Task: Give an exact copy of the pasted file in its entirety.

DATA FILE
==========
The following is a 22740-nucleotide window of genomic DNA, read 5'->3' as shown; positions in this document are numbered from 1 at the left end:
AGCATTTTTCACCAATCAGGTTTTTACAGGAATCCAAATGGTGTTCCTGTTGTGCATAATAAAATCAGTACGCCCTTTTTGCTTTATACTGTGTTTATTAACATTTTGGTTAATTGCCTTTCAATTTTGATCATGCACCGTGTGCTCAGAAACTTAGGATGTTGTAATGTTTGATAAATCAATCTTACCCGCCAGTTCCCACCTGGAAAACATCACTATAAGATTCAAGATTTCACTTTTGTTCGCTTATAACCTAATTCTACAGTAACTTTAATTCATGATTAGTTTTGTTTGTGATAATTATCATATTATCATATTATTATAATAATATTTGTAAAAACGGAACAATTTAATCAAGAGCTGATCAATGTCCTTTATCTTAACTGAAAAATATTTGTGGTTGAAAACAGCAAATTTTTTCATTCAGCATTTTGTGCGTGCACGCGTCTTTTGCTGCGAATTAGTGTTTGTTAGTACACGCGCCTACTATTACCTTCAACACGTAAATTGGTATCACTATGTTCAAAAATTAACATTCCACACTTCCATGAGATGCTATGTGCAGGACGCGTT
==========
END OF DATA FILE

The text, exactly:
The following is a 22740-nucleotide window of genomic DNA, read 5'->3' as shown; positions in this document are numbered from 1 at the left end:
AGCATTTTTCACCAATCAGGTTTTTACAGGAATCCAAATGGTGTTCCTGTTGTGCATAATAAAATCAGTACGCCCTTTTTGCTTTATACTGTGTTTATTAACATTTTGGTTAATTGCCTTTCAATTTTGATCATGCACCGTGTGCTCAGAAACTTAGGATGTTGTAATGTTTGATAAATCAATCTTACCCGCCAGTTCCCACCTGGAAAACATCACTATAAGATTCAAGATTTCACTTTTGTTCGCTTATAACCTAATTCTACAGTAACTTTAATTCATGATTAGTTTTGTTTGTGATAATTATCATATTATCATATTATTATAATAATATTTGTAAAAACGGAACAATTTAATCAAGAGCTGATCAATGTCCTTTATCTTAACTGAAAAATATTTGTGGTTGAAAACAGCAAATTTTTTCATTCAGCATTTTGTGCGTGCACGCGTCTTTTGCTGCGAATTAGTGTTTGTTAGTACACGCGCCTACTATTACCTTCAACACGTAAATTGGTATCACTATGTTCAAAAATTAACATTCCACACTTCCATGAGATGCTATGTGCAGGACGCGTT